For me, the best part about reading fiction by female authors is getting a clue as what women are really thinking when men make fools of themselvesâ€”unfortunately, a daily occurrence in most places. And reading about the highly paid boors, rakes, and mansplainers who inhabit the corridors of Wall Street, well. Letâ€™s just say I am genuinely impressed at the depths to which my fellow knuckle-draggers can stoop.
That said, Opening Belle by Maureen Sherry was a lot of fun. Following a stressed-out protagonist making boatloads of money while fending off the advances of the less evolvedâ€”not to mention contending with an entitled husband who cannot seem to comprehend the meaning of workâ€”and you have the makings of sheer, page-turning mayhem. If you like reading about harried women professionals determined to blow up the glass ceiling, then grab this book. As a bonus, youâ€™ll learn a lot about the inner workings of Wall Streetâ€”unless of course, the author was making the whole thing up.
You can find this review at Goodreads.
Maureen Sherryâ€™s funny insider novel about a female Wall Street executive also trying to be a mother and a wife is a â€œcompulsively readableâ€¦cheekyâ€”and at times, romanticâ€”battle-cry for any woman whoâ€™s ever strived to have it all and been told by a man that she couldnâ€™tâ€ (Entertainment Weekly).
Itâ€™s 2008 and Isabelle, a thirty-something Wall Street executive, appears to have it all: the sprawling Upper West Side apartment; three healthy children; a handsome husband; and a job as managing director at a large investment bank. But her reality is something else. Her work environment resembles a frat party, her husband feels employment is beneath him, and the bulk of childcare logistics still fall in Belleâ€™s already crowded lap.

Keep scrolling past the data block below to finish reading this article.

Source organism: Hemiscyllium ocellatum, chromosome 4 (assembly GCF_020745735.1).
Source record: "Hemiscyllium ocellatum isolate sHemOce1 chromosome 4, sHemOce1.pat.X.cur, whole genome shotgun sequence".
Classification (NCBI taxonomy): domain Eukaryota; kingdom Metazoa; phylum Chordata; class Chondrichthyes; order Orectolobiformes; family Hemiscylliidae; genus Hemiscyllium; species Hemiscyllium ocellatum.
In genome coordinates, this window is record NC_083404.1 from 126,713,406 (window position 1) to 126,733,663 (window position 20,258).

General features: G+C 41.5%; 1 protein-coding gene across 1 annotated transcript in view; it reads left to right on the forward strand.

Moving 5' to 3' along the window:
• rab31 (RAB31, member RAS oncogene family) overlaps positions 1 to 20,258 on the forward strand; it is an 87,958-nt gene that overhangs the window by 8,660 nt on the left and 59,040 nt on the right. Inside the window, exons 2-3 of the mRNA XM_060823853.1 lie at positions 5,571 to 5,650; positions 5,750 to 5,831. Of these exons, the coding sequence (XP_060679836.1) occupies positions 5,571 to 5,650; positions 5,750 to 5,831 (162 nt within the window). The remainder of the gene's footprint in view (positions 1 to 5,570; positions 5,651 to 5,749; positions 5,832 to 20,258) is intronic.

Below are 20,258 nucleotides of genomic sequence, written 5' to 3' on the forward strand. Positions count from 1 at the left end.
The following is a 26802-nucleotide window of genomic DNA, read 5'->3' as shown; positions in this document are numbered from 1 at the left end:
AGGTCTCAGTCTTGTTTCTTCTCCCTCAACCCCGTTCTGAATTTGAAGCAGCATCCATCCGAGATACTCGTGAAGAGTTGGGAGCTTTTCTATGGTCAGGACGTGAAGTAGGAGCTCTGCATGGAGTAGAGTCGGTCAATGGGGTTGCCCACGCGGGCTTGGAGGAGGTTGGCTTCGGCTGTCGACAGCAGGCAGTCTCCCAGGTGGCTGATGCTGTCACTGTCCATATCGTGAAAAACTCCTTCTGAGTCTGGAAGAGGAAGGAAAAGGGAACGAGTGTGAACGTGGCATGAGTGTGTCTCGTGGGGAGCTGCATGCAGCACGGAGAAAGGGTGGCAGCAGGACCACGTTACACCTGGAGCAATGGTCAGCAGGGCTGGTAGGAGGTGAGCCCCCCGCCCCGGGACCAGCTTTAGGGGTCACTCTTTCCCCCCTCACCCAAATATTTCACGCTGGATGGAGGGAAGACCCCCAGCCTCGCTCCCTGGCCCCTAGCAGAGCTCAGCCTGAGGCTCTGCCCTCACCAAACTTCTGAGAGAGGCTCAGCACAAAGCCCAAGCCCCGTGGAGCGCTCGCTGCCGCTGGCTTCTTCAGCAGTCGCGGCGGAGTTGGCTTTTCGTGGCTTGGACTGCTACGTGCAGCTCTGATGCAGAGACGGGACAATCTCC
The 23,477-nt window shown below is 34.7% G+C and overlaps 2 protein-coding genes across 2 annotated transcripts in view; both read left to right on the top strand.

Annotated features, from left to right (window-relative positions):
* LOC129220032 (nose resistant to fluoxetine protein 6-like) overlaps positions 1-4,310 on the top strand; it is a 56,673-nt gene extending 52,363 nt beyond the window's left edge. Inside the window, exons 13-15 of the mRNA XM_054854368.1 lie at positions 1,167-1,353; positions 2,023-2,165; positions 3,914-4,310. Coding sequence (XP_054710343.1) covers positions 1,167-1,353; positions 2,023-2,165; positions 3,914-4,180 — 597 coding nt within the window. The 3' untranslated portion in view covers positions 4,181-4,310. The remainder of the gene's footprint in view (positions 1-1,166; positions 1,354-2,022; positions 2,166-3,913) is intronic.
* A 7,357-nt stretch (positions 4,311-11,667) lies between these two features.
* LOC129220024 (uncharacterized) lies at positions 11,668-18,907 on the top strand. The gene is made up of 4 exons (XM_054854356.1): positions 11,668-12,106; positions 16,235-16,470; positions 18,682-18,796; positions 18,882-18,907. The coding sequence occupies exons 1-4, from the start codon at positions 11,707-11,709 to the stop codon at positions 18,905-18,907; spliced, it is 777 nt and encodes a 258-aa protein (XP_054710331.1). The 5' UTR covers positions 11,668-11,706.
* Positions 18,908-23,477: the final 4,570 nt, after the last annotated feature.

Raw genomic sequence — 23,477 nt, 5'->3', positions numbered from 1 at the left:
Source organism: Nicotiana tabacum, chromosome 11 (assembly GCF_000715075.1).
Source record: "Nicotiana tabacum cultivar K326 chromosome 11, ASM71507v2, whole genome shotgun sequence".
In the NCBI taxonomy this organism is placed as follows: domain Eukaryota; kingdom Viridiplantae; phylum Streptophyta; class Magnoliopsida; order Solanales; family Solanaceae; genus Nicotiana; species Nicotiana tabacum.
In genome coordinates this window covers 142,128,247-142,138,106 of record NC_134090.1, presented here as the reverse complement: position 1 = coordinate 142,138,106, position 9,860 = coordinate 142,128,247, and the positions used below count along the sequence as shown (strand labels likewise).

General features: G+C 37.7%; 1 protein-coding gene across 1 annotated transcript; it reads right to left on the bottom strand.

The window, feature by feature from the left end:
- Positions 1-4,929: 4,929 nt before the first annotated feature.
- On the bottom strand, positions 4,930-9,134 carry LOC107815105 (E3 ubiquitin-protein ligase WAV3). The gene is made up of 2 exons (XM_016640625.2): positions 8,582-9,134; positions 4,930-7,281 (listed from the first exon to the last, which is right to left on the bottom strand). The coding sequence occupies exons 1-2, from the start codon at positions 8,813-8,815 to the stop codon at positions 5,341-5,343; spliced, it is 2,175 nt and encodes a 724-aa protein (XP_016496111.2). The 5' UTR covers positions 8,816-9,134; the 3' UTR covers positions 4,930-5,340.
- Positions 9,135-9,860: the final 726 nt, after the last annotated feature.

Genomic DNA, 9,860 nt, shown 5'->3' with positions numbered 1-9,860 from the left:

Enter Henry, the former college fiancÃ© she never quite got over; now a hedge fund mogul. He becomes her largest client, and Belle gets to see the life she might have had with him. While Henry campaigns to win Belle back, the sexually harassed women in her office take action to improve their working conditions, and recruit a wary Belle into a secret â€œglass ceiling clubâ€ whose goal is to mellow the cowboy banking culture and get equal pay for their work. All along, Belle can sense the financial markets heading toward their soon-to-be historic crash and that something has to giveâ€”and when it does, everything is going to change: her marriage, her career, her bank statement, and her colleaguesâ€™ frat boy behavior.
Optioned by Reese Witherspoon who called it â€œsmart, biting, and honest,â€ Opening Belle is â€œfunny, relevant, and often shockingâ€¦.Even if your own life is far from a fairy tale, it will allow you to laugh, learn, and maybe even lean inâ€”to hug your own family a little closer.â€ (The Washington Post).
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